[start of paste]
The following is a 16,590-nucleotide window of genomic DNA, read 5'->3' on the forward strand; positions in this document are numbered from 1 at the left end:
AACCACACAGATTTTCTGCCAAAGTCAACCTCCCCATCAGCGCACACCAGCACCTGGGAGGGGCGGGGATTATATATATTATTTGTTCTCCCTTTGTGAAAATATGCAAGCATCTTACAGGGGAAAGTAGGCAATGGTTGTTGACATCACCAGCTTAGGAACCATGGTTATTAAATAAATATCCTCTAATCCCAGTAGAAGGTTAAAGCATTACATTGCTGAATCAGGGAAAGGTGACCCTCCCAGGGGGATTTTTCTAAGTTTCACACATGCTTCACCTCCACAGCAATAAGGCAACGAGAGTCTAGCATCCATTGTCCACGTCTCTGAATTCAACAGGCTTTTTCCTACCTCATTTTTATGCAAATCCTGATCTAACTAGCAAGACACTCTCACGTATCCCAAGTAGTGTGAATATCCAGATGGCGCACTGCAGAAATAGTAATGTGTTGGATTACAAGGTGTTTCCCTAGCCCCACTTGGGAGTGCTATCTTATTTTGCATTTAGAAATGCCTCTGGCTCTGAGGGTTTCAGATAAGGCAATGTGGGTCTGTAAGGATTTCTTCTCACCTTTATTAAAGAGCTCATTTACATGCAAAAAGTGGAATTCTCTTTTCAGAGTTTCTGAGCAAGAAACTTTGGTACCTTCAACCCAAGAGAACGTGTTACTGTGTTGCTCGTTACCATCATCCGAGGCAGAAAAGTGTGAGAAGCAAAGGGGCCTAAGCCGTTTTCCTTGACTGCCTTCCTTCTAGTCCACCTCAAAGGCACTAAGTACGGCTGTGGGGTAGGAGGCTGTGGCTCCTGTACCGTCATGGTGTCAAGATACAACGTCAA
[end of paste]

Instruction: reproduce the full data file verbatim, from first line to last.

The following is a 16,590-nucleotide window of genomic DNA, read 5'->3' on the forward strand; positions in this document are numbered from 1 at the left end:
AACCACACAGATTTTCTGCCAAAGTCAACCTCCCCATCAGCGCACACCAGCACCTGGGAGGGGCGGGGATTATATATATTATTTGTTCTCCCTTTGTGAAAATATGCAAGCATCTTACAGGGGAAAGTAGGCAATGGTTGTTGACATCACCAGCTTAGGAACCATGGTTATTAAATAAATATCCTCTAATCCCAGTAGAAGGTTAAAGCATTACATTGCTGAATCAGGGAAAGGTGACCCTCCCAGGGGGATTTTTCTAAGTTTCACACATGCTTCACCTCCACAGCAATAAGGCAACGAGAGTCTAGCATCCATTGTCCACGTCTCTGAATTCAACAGGCTTTTTCCTACCTCATTTTTATGCAAATCCTGATCTAACTAGCAAGACACTCTCACGTATCCCAAGTAGTGTGAATATCCAGATGGCGCACTGCAGAAATAGTAATGTGTTGGATTACAAGGTGTTTCCCTAGCCCCACTTGGGAGTGCTATCTTATTTTGCATTTAGAAATGCCTCTGGCTCTGAGGGTTTCAGATAAGGCAATGTGGGTCTGTAAGGATTTCTTCTCACCTTTATTAAAGAGCTCATTTACATGCAAAAAGTGGAATTCTCTTTTCAGAGTTTCTGAGCAAGAAACTTTGGTACCTTCAACCCAAGAGAACGTGTTACTGTGTTGCTCGTTACCATCATCCGAGGCAGAAAAGTGTGAGAAGCAAAGGGGCCTAAGCCGTTTTCCTTGACTGCCTTCCTTCTAGTCCACCTCAAAGGCACTAAGTACGGCTGTGGGGTAGGAGGCTGTGGCTCCTGTACCGTCATGGTGTCAAGATACAACGTCAA